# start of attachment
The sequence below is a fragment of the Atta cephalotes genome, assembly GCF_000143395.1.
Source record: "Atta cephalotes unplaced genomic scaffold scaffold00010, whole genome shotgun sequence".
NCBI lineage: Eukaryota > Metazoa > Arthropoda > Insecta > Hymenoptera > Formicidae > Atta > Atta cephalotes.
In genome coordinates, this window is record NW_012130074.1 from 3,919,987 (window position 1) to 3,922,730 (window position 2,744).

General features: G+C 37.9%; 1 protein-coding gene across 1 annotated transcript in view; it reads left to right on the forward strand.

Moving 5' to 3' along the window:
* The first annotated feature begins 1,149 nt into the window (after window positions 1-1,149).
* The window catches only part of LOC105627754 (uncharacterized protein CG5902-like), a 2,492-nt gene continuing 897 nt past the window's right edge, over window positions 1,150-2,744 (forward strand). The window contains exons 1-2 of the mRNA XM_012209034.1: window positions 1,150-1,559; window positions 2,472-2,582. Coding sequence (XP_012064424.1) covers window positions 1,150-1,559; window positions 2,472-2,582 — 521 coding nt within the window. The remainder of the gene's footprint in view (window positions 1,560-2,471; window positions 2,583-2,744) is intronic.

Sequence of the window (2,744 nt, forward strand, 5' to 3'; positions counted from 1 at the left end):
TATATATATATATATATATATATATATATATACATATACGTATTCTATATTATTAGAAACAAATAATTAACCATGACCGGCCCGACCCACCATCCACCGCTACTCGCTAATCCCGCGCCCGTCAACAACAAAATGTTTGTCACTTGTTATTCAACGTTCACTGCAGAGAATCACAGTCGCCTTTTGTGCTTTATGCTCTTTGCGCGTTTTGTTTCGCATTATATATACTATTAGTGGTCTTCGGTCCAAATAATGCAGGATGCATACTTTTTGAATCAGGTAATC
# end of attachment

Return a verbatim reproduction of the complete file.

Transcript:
The sequence below is a fragment of the Atta cephalotes genome, assembly GCF_000143395.1.
Source record: "Atta cephalotes unplaced genomic scaffold scaffold00010, whole genome shotgun sequence".
NCBI lineage: Eukaryota > Metazoa > Arthropoda > Insecta > Hymenoptera > Formicidae > Atta > Atta cephalotes.
In genome coordinates, this window is record NW_012130074.1 from 3,919,987 (window position 1) to 3,922,730 (window position 2,744).

General features: G+C 37.9%; 1 protein-coding gene across 1 annotated transcript in view; it reads left to right on the forward strand.

Moving 5' to 3' along the window:
* The first annotated feature begins 1,149 nt into the window (after window positions 1-1,149).
* The window catches only part of LOC105627754 (uncharacterized protein CG5902-like), a 2,492-nt gene continuing 897 nt past the window's right edge, over window positions 1,150-2,744 (forward strand). The window contains exons 1-2 of the mRNA XM_012209034.1: window positions 1,150-1,559; window positions 2,472-2,582. Coding sequence (XP_012064424.1) covers window positions 1,150-1,559; window positions 2,472-2,582 — 521 coding nt within the window. The remainder of the gene's footprint in view (window positions 1,560-2,471; window positions 2,583-2,744) is intronic.

Sequence of the window (2,744 nt, forward strand, 5' to 3'; positions counted from 1 at the left end):
TATATATATATATATATATATATATATATATACATATACGTATTCTATATTATTAGAAACAAATAATTAACCATGACCGGCCCGACCCACCATCCACCGCTACTCGCTAATCCCGCGCCCGTCAACAACAAAATGTTTGTCACTTGTTATTCAACGTTCACTGCAGAGAATCACAGTCGCCTTTTGTGCTTTATGCTCTTTGCGCGTTTTGTTTCGCATTATATATACTATTAGTGGTCTTCGGTCCAAATAATGCAGGATGCATACTTTTTGAATCAGGTAATC